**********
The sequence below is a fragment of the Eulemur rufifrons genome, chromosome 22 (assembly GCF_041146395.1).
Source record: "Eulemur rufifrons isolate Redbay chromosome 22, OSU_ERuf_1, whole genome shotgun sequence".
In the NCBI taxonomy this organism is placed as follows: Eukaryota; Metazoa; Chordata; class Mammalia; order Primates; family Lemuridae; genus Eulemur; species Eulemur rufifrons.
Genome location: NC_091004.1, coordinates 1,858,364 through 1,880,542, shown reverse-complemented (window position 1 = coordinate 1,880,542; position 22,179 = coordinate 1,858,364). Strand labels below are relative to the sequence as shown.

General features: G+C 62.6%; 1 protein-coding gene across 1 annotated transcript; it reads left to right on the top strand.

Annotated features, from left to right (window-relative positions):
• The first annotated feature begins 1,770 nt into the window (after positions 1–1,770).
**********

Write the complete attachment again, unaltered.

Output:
The sequence below is a fragment of the Eulemur rufifrons genome, chromosome 22 (assembly GCF_041146395.1).
Source record: "Eulemur rufifrons isolate Redbay chromosome 22, OSU_ERuf_1, whole genome shotgun sequence".
In the NCBI taxonomy this organism is placed as follows: Eukaryota; Metazoa; Chordata; class Mammalia; order Primates; family Lemuridae; genus Eulemur; species Eulemur rufifrons.
Genome location: NC_091004.1, coordinates 1,858,364 through 1,880,542, shown reverse-complemented (window position 1 = coordinate 1,880,542; position 22,179 = coordinate 1,858,364). Strand labels below are relative to the sequence as shown.

General features: G+C 62.6%; 1 protein-coding gene across 1 annotated transcript; it reads left to right on the top strand.

Annotated features, from left to right (window-relative positions):
• The first annotated feature begins 1,770 nt into the window (after positions 1–1,770).